Bees dying around the world

The leatherwood tree, which produces food for bees, is under threat by logging.
Friday, September 19, 2014

In the past five years the global bee population has been devastated. This matters because they are critical to the food chain, pollinating 70% of our food either directly or indirectly. Besides pollinating vegetables, fruits and nuts, they also pollinate the lucerne that feeds our cattle and cotton that makes our clothes.

The US lost 60% of its bee population in 2012 and then another 40% last year. The European wild honey bees have all but disappeared.

The bees are being lost for two reasons. One is the Varroa mite, a parasite the size of a pinhead which attacks developing bee larvae.The other is Colony Collapse Disorder, which is caused from the spraying of a type of pesticide, called neonicotinoids. These have been banned in Europe but are still available in Australia.

When a colony collapses, the bees simply disappear. It is not clear why, but it is thought the pesticide affects the memory of the bees and they forget how to navigate back to the hive.

Australia is the only country that has not been invaded by Varroa. One mite would be enough to contaminate our entire bee population. The Varroa mite originated in Asia in the 1950s, then spread to Europe in the 1970s. It transmits viruses and other pathogens, which can kill the entire colony of tens of thousands of bees.

Climate change is also having a harsh impact on Australian bees. Last summer during record heatwaves in Victoria, plants reduced their nectar production leaving bees without enough to eat. Bees were also forced to spend most of their time searching for water to cool down their hives to stop the honeycomb wax from melting.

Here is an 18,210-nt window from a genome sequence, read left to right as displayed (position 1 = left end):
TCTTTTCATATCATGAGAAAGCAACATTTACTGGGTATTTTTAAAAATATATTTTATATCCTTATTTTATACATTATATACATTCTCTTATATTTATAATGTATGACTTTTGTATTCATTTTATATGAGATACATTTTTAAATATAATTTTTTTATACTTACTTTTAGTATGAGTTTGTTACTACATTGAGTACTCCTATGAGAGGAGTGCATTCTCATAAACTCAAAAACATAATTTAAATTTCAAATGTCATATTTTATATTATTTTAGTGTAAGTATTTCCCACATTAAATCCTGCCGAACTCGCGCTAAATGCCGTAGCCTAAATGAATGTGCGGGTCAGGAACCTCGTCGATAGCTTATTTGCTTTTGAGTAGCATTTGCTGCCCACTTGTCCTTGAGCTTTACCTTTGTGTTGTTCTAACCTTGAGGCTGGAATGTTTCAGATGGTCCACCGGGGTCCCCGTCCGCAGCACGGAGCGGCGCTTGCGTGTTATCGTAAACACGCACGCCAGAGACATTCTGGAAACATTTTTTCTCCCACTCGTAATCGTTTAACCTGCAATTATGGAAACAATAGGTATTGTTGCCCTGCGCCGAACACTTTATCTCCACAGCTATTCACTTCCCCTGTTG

This caused a shortage of Australian honey throughout the year, driving up retail prices.

There are 1600 varieties of Australian native bees but only two are social and form hives to make honey. One bee can live for 40 to 50 days and in its lifetime makes half a teaspoon of honey.

There are three castes of bees, the queen to produce eggs, the female or worker, which is infertile, and the drone or male, whose aim in life is to find a queen to mate with. For every male there are three to four females.

The bees produce a very small amount of honey compared to the European bee, which was brought to Australia in the early days of the colony.

Tasmania is the only source of the famous leatherwood honey. Leatherwood trees are a reliable source of food for bees but are threatened by logging. The federal government’s decision to delist 74,000 hectares of World Heritage Forest will further threaten the trees.

Beekeepers in the state are now speaking out against the logging industry because it threatens the survival of the local beekeeping industry.

Bob Davey, a retired beekeeper in Tasmania, said: “The honeybee industry depends on the regularity and the continued access to the resource. The leatherwood tree is a slow growing tree and it’s an understorey tree so it’s affected by not only what happens to it but also what happens to the overstorey and the forest as a whole.

“Once you’ve clearfelled, hot-burned, sterilised the soil, and destroyed the whole of the forest floor, as soon as you’ve done that, you’ve lost that resource for 40 to 50 years.”

In Sydney, a group called the Urban Beehive has begun setting up beehives in backyards, rooftops and community gardens. Their goal is to boost natural pollination and to help maintain the genetic diversity of honeybees to protect against disease.

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